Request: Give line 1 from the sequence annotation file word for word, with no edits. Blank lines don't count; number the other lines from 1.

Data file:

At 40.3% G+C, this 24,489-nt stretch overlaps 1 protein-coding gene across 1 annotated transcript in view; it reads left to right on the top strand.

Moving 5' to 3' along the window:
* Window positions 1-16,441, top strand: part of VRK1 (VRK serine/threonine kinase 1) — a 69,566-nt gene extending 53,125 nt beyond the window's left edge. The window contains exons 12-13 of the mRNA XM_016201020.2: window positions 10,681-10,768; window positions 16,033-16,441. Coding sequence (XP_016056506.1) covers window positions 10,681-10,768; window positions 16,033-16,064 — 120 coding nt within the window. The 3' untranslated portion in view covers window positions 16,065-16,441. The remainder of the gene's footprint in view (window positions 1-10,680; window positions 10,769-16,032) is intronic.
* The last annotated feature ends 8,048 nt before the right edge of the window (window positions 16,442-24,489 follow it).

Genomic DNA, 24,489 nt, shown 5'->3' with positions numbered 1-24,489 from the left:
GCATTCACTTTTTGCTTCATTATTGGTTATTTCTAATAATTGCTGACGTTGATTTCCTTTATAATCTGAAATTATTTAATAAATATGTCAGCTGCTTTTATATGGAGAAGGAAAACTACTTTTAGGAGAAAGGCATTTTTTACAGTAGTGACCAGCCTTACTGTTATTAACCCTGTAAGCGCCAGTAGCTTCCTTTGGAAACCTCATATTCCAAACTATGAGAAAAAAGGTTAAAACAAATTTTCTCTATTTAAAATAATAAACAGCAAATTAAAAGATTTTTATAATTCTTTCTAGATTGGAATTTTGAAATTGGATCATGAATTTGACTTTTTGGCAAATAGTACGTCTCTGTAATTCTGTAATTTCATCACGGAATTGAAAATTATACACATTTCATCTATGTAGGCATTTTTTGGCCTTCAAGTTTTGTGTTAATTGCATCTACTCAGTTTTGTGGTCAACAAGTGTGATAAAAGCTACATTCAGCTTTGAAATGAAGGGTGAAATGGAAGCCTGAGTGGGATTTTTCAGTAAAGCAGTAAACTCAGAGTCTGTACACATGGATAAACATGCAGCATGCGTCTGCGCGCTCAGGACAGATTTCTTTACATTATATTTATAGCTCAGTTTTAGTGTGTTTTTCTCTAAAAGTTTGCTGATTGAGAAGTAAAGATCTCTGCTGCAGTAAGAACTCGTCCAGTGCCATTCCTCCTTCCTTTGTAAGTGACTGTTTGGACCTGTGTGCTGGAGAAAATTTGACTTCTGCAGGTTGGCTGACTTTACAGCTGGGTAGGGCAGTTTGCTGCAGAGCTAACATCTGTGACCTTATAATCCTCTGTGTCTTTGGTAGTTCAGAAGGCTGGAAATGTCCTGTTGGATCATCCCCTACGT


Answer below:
At 40.3% G+C, this 24,489-nt stretch overlaps 1 protein-coding gene across 1 annotated transcript in view; it reads left to right on the top strand.